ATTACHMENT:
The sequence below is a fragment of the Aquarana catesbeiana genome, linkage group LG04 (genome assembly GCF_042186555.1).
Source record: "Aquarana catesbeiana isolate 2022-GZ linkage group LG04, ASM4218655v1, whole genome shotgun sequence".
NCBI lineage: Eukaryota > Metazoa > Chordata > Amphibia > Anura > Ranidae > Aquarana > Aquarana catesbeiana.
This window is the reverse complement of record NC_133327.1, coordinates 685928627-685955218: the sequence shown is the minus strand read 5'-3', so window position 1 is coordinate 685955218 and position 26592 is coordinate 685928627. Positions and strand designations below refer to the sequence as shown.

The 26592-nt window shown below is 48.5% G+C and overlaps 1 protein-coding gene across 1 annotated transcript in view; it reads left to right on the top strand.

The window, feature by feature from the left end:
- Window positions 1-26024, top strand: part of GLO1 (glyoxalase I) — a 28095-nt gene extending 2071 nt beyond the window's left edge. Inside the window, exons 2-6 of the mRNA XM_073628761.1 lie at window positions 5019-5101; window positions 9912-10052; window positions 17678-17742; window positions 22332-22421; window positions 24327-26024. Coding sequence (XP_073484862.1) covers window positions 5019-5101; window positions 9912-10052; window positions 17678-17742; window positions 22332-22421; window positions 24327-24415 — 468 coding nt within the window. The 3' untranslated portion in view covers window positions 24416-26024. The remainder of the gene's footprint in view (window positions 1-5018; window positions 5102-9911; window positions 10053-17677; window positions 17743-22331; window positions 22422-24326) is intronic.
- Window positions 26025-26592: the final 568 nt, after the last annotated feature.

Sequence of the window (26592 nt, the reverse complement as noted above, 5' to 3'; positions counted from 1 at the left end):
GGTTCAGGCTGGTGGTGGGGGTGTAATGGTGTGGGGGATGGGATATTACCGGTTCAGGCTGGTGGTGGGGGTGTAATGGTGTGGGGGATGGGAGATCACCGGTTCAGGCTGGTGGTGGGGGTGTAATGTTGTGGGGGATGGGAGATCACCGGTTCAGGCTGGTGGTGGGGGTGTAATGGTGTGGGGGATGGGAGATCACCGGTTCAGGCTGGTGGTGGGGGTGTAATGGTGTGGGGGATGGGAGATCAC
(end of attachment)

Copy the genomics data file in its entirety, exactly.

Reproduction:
The sequence below is a fragment of the Aquarana catesbeiana genome, linkage group LG04 (genome assembly GCF_042186555.1).
Source record: "Aquarana catesbeiana isolate 2022-GZ linkage group LG04, ASM4218655v1, whole genome shotgun sequence".
NCBI lineage: Eukaryota > Metazoa > Chordata > Amphibia > Anura > Ranidae > Aquarana > Aquarana catesbeiana.
This window is the reverse complement of record NC_133327.1, coordinates 685928627-685955218: the sequence shown is the minus strand read 5'-3', so window position 1 is coordinate 685955218 and position 26592 is coordinate 685928627. Positions and strand designations below refer to the sequence as shown.

The 26592-nt window shown below is 48.5% G+C and overlaps 1 protein-coding gene across 1 annotated transcript in view; it reads left to right on the top strand.

The window, feature by feature from the left end:
- Window positions 1-26024, top strand: part of GLO1 (glyoxalase I) — a 28095-nt gene extending 2071 nt beyond the window's left edge. Inside the window, exons 2-6 of the mRNA XM_073628761.1 lie at window positions 5019-5101; window positions 9912-10052; window positions 17678-17742; window positions 22332-22421; window positions 24327-26024. Coding sequence (XP_073484862.1) covers window positions 5019-5101; window positions 9912-10052; window positions 17678-17742; window positions 22332-22421; window positions 24327-24415 — 468 coding nt within the window. The 3' untranslated portion in view covers window positions 24416-26024. The remainder of the gene's footprint in view (window positions 1-5018; window positions 5102-9911; window positions 10053-17677; window positions 17743-22331; window positions 22422-24326) is intronic.
- Window positions 26025-26592: the final 568 nt, after the last annotated feature.

Sequence of the window (26592 nt, the reverse complement as noted above, 5' to 3'; positions counted from 1 at the left end):
GGTTCAGGCTGGTGGTGGGGGTGTAATGGTGTGGGGGATGGGATATTACCGGTTCAGGCTGGTGGTGGGGGTGTAATGGTGTGGGGGATGGGAGATCACCGGTTCAGGCTGGTGGTGGGGGTGTAATGTTGTGGGGGATGGGAGATCACCGGTTCAGGCTGGTGGTGGGGGTGTAATGGTGTGGGGGATGGGAGATCACCGGTTCAGGCTGGTGGTGGGGGTGTAATGGTGTGGGGGATGGGAGATCAC